Going Uphill

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We woke up this morning not long before the various churches and cathedrals began sounding their Easter bells.  The bells, whether sounding various tunes or even just the hour will be something that I miss.  Even the smallest towns, which are almost always centered around a church with a bell tower, can be heard from quite a distance.  We were tempted to go to mass for Easter, but given that today was to be our most ambitious riding day yet (as campsites are few and far between in the region we are currently passing through), we decided to hit the road early while the traffic was good.


We left beautiful, quintessential Pavia quickly, heading toward our destination of Bobbio, a medieval town nestled safely in what Google Maps considers “hills”.   As the mountain range came into view only 15 or 20 kilometers into our ride, Bree sighed with disappointment – “Do we have to ride over those mountains TODAY?”.  “That’s the plan.”  “What is plan B?” I asked her.  “Well, we can ride over them.  That’s plan A.  Plan B is also to ride over them.  Plan C, unfortunately, is to ride over them. Plan D? Push our bikes over them”. Ride over them it was. The road started off to be fairly tame, though with very consistent traffic that we presume was due to the holiday weekend I was sightly annoyed. As we climbed up into the foothills, however, the traffic thinned as the roads became windy and steep. We eventually began hitting switchbacks with grades rivaling the streets around the Bountiful temple. The terrain was absolutely beautiful, though. This is the greenest place that I have ever seen, and definitely among the most beautiful. We rolled through small town after small town, ever climbing. As the day drew on, we realized that our goal of 80 kilometers, while doable on the flats, was not realistic given the terrain. With that in mind, we set out to find water and a good place for our first free camp.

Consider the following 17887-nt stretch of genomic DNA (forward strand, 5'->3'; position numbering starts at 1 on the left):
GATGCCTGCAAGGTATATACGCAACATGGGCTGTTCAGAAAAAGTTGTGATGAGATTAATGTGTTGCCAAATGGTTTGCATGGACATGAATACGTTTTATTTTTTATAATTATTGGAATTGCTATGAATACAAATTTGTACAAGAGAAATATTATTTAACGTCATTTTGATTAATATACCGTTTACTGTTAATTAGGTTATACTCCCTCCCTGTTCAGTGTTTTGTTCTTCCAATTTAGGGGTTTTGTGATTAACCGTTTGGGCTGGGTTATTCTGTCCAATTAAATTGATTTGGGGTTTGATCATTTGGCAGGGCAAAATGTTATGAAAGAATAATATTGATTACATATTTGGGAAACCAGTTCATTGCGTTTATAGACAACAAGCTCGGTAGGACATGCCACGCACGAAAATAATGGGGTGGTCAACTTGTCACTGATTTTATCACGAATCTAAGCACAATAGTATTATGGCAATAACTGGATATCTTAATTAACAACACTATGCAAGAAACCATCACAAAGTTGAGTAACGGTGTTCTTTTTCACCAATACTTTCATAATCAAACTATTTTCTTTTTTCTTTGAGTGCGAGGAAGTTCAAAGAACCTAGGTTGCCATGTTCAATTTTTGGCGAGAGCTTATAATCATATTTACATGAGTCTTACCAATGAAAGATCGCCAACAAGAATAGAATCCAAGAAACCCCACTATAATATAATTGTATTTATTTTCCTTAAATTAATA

After some searching, we found a spicket of water just over a wall of a house in a small village. After testing to ensure that it ran, Bree gave me the go ahead to refill our bottles for the evening. Bottle one went without a hitch. During bottle two, however, an Italian woman poked her head through the curtains with an inquisitive look on her face. After pantomiming our request for water, she gave us a thumbs up as we finished filling our bottles. Before we finished, however, another Italian woman came out, asking something in an inquisitive tone. Of course, we had no clue what she was saying. We seriously need to learn some Italian.

We found our first free camp about 2 kilometers out of town near a switchback. Cars will be distracted with the tight turn, which will help conceal us even more. Bree found a level spot of ground about 1/4 km from the road, which invovled a steep climb up one of the “hills” that Google so kindly warned us of. While I pushed from the back, Bree steered and pushed from the front as we lugged our 85 pound vehicles up the steep incline. After pushing through thorns and vines, my legs had become sufficiently bloodied while my handlebar tape also received some tears. We set up camp with the paranoia that comes from a first-time freecamper. Looking out our tent, we have an incredible view of the valley below. I must say that this place is truly incredible.


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